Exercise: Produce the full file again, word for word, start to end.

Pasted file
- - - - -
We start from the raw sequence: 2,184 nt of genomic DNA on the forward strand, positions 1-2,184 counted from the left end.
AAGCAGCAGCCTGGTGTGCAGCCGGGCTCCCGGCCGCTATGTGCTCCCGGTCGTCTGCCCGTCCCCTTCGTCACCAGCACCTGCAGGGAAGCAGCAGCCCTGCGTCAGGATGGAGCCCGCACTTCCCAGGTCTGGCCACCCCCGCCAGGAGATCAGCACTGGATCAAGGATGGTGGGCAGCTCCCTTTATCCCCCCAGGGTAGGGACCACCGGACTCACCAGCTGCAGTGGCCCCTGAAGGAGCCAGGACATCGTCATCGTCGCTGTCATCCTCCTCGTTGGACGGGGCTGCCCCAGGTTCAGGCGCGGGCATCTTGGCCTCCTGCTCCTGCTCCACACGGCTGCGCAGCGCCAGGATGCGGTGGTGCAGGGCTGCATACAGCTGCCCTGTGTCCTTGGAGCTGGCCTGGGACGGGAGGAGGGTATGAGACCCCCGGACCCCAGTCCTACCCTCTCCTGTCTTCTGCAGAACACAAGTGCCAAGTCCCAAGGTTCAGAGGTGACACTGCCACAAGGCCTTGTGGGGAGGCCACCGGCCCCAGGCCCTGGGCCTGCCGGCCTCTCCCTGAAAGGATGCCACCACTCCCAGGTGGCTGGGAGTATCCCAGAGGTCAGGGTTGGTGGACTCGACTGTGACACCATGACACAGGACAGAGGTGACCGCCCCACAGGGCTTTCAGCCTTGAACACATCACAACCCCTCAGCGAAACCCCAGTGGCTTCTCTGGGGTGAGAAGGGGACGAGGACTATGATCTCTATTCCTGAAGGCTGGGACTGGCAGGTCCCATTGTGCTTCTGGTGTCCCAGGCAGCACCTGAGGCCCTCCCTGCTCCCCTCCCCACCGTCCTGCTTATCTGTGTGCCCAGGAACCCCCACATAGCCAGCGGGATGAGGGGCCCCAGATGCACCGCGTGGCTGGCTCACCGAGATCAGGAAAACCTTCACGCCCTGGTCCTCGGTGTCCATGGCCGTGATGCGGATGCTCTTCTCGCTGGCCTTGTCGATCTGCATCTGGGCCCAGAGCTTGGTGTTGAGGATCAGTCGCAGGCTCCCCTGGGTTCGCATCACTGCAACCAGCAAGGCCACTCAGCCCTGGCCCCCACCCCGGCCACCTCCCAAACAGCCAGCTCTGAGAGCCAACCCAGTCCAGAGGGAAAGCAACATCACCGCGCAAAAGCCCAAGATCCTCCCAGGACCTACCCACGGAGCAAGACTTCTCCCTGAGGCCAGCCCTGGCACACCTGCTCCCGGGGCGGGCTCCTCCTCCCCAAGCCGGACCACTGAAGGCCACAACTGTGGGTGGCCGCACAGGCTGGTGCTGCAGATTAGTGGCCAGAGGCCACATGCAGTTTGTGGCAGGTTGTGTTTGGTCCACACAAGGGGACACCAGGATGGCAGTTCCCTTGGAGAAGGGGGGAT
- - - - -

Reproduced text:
We start from the raw sequence: 2,184 nt of genomic DNA on the forward strand, positions 1-2,184 counted from the left end.
AAGCAGCAGCCTGGTGTGCAGCCGGGCTCCCGGCCGCTATGTGCTCCCGGTCGTCTGCCCGTCCCCTTCGTCACCAGCACCTGCAGGGAAGCAGCAGCCCTGCGTCAGGATGGAGCCCGCACTTCCCAGGTCTGGCCACCCCCGCCAGGAGATCAGCACTGGATCAAGGATGGTGGGCAGCTCCCTTTATCCCCCCAGGGTAGGGACCACCGGACTCACCAGCTGCAGTGGCCCCTGAAGGAGCCAGGACATCGTCATCGTCGCTGTCATCCTCCTCGTTGGACGGGGCTGCCCCAGGTTCAGGCGCGGGCATCTTGGCCTCCTGCTCCTGCTCCACACGGCTGCGCAGCGCCAGGATGCGGTGGTGCAGGGCTGCATACAGCTGCCCTGTGTCCTTGGAGCTGGCCTGGGACGGGAGGAGGGTATGAGACCCCCGGACCCCAGTCCTACCCTCTCCTGTCTTCTGCAGAACACAAGTGCCAAGTCCCAAGGTTCAGAGGTGACACTGCCACAAGGCCTTGTGGGGAGGCCACCGGCCCCAGGCCCTGGGCCTGCCGGCCTCTCCCTGAAAGGATGCCACCACTCCCAGGTGGCTGGGAGTATCCCAGAGGTCAGGGTTGGTGGACTCGACTGTGACACCATGACACAGGACAGAGGTGACCGCCCCACAGGGCTTTCAGCCTTGAACACATCACAACCCCTCAGCGAAACCCCAGTGGCTTCTCTGGGGTGAGAAGGGGACGAGGACTATGATCTCTATTCCTGAAGGCTGGGACTGGCAGGTCCCATTGTGCTTCTGGTGTCCCAGGCAGCACCTGAGGCCCTCCCTGCTCCCCTCCCCACCGTCCTGCTTATCTGTGTGCCCAGGAACCCCCACATAGCCAGCGGGATGAGGGGCCCCAGATGCACCGCGTGGCTGGCTCACCGAGATCAGGAAAACCTTCACGCCCTGGTCCTCGGTGTCCATGGCCGTGATGCGGATGCTCTTCTCGCTGGCCTTGTCGATCTGCATCTGGGCCCAGAGCTTGGTGTTGAGGATCAGTCGCAGGCTCCCCTGGGTTCGCATCACTGCAACCAGCAAGGCCACTCAGCCCTGGCCCCCACCCCGGCCACCTCCCAAACAGCCAGCTCTGAGAGCCAACCCAGTCCAGAGGGAAAGCAACATCACCGCGCAAAAGCCCAAGATCCTCCCAGGACCTACCCACGGAGCAAGACTTCTCCCTGAGGCCAGCCCTGGCACACCTGCTCCCGGGGCGGGCTCCTCCTCCCCAAGCCGGACCACTGAAGGCCACAACTGTGGGTGGCCGCACAGGCTGGTGCTGCAGATTAGTGGCCAGAGGCCACATGCAGTTTGTGGCAGGTTGTGTTTGGTCCACACAAGGGGACACCAGGATGGCAGTTCCCTTGGAGAAGGGGGGAT